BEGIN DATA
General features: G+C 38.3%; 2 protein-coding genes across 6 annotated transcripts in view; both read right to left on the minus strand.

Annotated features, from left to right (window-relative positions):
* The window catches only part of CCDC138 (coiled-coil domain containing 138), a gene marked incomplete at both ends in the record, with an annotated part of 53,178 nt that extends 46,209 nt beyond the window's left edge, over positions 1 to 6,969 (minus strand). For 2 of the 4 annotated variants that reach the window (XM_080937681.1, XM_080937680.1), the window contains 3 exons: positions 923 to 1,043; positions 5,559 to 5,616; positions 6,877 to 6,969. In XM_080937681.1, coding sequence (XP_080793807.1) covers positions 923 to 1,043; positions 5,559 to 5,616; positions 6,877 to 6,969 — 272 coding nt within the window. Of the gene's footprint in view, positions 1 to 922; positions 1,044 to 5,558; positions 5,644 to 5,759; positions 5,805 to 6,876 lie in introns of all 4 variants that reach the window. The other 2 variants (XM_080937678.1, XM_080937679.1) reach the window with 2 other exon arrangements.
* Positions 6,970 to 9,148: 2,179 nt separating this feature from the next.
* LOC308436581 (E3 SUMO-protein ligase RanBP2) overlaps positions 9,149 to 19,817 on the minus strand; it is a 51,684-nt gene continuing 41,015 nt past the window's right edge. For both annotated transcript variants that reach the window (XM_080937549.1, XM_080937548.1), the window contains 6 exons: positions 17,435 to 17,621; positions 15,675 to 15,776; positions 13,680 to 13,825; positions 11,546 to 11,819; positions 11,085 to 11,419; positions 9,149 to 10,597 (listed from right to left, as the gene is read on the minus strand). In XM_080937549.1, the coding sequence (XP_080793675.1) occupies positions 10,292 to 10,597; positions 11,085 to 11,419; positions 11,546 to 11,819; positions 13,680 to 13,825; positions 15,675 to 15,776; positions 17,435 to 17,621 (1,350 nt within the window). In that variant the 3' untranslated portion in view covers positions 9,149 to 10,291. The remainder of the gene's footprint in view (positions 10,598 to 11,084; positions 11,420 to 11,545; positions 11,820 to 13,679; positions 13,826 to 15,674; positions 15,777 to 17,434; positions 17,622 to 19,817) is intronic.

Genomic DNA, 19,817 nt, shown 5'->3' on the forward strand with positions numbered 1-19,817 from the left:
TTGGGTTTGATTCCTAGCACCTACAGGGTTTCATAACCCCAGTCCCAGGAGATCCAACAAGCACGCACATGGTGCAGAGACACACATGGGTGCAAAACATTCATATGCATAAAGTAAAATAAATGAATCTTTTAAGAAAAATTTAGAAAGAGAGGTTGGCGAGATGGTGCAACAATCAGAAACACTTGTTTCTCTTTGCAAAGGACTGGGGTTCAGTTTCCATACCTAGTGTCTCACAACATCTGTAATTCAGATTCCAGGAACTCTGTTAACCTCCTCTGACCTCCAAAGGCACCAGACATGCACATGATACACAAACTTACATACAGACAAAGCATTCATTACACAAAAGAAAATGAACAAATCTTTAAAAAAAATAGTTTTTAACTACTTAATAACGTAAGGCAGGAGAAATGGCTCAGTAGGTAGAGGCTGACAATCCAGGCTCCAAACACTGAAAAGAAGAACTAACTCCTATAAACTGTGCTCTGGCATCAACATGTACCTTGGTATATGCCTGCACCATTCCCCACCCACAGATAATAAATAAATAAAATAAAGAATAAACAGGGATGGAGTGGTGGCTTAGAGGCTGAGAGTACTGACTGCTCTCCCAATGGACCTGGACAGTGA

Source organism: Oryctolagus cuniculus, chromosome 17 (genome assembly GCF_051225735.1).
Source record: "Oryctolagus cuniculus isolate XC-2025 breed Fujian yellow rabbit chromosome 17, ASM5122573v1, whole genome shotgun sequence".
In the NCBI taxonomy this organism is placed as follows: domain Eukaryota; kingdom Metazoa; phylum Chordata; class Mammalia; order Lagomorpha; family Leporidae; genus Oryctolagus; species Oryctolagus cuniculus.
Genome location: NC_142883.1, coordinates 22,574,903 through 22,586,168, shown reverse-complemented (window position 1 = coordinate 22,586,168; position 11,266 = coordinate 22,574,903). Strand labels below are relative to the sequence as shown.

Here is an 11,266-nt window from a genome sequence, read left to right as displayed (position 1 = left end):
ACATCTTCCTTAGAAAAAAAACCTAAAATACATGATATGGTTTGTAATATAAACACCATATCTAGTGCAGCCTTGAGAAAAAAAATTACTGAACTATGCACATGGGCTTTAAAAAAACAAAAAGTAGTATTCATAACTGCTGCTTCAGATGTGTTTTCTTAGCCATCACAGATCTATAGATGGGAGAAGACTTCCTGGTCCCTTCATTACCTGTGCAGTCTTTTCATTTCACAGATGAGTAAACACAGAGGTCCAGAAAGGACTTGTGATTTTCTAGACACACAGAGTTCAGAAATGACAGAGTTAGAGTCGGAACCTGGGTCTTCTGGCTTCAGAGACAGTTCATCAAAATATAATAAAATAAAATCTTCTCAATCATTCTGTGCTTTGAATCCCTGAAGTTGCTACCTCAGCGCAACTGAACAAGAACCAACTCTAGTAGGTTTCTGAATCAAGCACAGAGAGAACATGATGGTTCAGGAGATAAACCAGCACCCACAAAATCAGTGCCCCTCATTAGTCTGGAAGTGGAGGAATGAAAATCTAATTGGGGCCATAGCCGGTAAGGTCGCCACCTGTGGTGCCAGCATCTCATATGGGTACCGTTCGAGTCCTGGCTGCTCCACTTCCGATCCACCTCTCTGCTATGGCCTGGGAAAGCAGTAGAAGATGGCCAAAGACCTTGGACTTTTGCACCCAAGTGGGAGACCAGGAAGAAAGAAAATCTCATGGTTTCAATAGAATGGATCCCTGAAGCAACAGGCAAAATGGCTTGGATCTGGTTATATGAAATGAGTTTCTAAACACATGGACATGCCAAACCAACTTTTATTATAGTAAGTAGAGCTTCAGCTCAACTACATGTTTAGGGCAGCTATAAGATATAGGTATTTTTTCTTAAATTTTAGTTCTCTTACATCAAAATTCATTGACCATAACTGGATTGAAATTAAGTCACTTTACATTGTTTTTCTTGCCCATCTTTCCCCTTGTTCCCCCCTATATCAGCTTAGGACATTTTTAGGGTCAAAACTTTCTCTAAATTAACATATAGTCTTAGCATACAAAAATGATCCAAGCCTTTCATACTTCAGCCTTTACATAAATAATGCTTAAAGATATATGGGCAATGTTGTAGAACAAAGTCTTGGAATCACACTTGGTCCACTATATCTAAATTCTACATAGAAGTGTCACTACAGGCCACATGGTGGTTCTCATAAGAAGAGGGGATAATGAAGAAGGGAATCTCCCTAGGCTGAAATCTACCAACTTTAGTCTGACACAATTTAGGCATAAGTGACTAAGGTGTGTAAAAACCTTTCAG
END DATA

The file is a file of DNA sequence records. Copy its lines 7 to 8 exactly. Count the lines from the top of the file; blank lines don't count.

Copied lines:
TTGGGTTTGATTCCTAGCACCTACAGGGTTTCATAACCCCAGTCCCAGGAGATCCAACAAGCACGCACATGGTGCAGAGACACACATGGGTGCAAAACATTCATATGCATAAAGTAAAATAAATGAATCTTTTAAGAAAAATTTAGAAAGAGAGGTTGGCGAGATGGTGCAACAATCAGAAACACTTGTTTCTCTTTGCAAAGGACTGGGGTTCAGTTTCCATACCTAGTGTCTCACAACATCTGTAATTCAGATTCCAGGAACTCTGTTAACCTCCTCTGACCTCCAAAGGCACCAGACATGCACATGATACACAAACTTACATACAGACAAAGCATTCATTACACAAAAGAAAATGAACAAATCTTTAAAAAAAATAGTTTTTAACTACTTAATAACGTAAGGCAGGAGAAATGGCTCAGTAGGTAGAGGCTGACAATCCAGGCTCCAAACACTGAAAAGAAGAACTAACTCCTATAAACTGTGCTCTGGCATCAACATGTACCTTGGTATATGCCTGCACCATTCCCCACCCACAGATAATAAATAAATAAAATAAAGAATAAACAGGGATGGAGTGGTGGCTTAGAGGCTGAGAGTACTGACTGCTCTCCCAATGGACCTGGACAGTGA

Source organism: Oryctolagus cuniculus, chromosome 17 (genome assembly GCF_051225735.1).